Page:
There are not, nor have there ever been, anywhere in Israel or the West Bank, roads exclusively for Jews. False claims over the years at multiple media outlets suggesting the existence of such religiously exclusive roads have been refuted repeatedly by CAMERA. Indeed, CAMERA has prompted corrections to such claims at The Boston Globe, Associated Press (AP), The Washington Post and elsewhere.
Here’s the CAMERA prompted correction to a 2010 Washington Post article:
Here’s the paragraph:
What does it mean to be a Jewish democracy ruling over 2.9 million Palestinians in the West Bank, in the territories captured in 1967? One that subsidises paramilitary settlers who appropriate that captured Arab land under claim of a divine mandate, and then construct an infrastructure of roads, water and electricity supplied exclusively for Jews?
Whilst the propagandistic characterisation of settlers as “paramilitary” is absurd, and the claim regarding exclusively Jewish water infrastructure is extraordinarily misleading, the suggestion of religiously exclusive roads is an especially insidious lie because it evokes the greater lie that Israel is an ‘apartheid’ state.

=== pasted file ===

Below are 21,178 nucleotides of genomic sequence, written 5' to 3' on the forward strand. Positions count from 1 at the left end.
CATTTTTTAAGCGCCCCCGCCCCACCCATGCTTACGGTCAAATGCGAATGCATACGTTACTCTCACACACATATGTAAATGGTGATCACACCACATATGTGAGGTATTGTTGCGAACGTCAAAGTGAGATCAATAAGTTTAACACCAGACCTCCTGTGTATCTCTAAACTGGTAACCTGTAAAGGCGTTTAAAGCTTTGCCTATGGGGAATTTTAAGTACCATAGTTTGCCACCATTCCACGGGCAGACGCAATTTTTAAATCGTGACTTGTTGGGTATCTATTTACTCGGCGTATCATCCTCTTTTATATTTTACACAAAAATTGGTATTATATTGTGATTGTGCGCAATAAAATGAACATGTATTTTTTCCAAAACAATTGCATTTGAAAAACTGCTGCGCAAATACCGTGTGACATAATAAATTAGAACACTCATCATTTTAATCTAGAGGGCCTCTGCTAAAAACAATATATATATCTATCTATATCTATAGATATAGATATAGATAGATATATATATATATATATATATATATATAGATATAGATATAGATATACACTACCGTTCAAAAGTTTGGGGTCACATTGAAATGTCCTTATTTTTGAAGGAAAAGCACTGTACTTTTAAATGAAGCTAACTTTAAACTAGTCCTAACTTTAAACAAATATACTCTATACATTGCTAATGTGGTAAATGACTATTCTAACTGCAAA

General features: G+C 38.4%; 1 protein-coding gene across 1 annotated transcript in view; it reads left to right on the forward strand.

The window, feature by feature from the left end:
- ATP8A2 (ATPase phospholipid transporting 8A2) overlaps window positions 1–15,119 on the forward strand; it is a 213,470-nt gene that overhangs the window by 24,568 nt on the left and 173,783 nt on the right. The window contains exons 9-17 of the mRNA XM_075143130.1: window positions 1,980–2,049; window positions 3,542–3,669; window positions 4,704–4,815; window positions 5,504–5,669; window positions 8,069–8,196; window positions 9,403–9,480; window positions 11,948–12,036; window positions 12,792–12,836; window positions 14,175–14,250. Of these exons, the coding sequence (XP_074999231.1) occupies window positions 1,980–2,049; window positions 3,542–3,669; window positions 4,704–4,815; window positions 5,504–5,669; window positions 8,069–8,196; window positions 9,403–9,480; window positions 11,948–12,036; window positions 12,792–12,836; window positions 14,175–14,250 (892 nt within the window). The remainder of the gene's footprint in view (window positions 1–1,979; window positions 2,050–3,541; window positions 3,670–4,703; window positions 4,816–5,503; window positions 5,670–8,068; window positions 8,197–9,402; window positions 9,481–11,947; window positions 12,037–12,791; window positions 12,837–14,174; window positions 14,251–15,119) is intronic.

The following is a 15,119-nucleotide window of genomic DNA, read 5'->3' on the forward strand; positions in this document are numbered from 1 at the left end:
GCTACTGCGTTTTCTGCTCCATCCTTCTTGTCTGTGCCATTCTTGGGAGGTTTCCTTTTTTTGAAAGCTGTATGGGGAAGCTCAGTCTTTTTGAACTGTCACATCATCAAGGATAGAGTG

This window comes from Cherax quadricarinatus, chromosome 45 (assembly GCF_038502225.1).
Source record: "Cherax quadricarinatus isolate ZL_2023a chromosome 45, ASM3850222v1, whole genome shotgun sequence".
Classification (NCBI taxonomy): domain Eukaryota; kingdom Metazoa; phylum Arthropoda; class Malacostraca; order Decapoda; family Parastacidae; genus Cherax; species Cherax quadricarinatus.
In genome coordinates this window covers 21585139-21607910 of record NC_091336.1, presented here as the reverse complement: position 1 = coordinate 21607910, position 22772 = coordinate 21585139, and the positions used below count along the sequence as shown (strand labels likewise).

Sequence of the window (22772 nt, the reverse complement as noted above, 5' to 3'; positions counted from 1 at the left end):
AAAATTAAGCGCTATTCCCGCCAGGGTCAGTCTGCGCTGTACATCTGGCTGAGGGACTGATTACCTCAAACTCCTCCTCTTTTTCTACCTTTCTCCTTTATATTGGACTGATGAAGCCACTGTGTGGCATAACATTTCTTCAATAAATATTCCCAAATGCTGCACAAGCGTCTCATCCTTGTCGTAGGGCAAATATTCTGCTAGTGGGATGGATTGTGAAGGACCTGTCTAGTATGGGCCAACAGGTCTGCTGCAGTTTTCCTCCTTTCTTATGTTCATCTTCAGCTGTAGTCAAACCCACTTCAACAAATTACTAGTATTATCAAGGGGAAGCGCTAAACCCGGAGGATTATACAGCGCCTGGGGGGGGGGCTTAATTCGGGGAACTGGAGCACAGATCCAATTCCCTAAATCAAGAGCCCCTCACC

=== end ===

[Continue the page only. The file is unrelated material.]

Here are the facts:
- For security reasons, a very small number of West Bank roads (about 40 km in total) are indeed prohibited to Palestinian traffic.
- However, the overwhelming majority of roads in the West Bank are open to Palestinian traffic.
- All roads are open to Israeli citizens, foreigners and tourists of all faiths (Muslim, Christian, etc.), not just Jews.
We have complained to Financial Times editors about the error, and Tweeted the journalist.
Early today, an editor at Times of London informed us that they are looking into the matter.
- BBC Radio 4 puff piece on anti-Zionist (BBC Watch)
- Tablet Corrects: Report of Israeli Soccer Fan Wielding Knife Unfounded (CAMERA)
Categories: Financial Times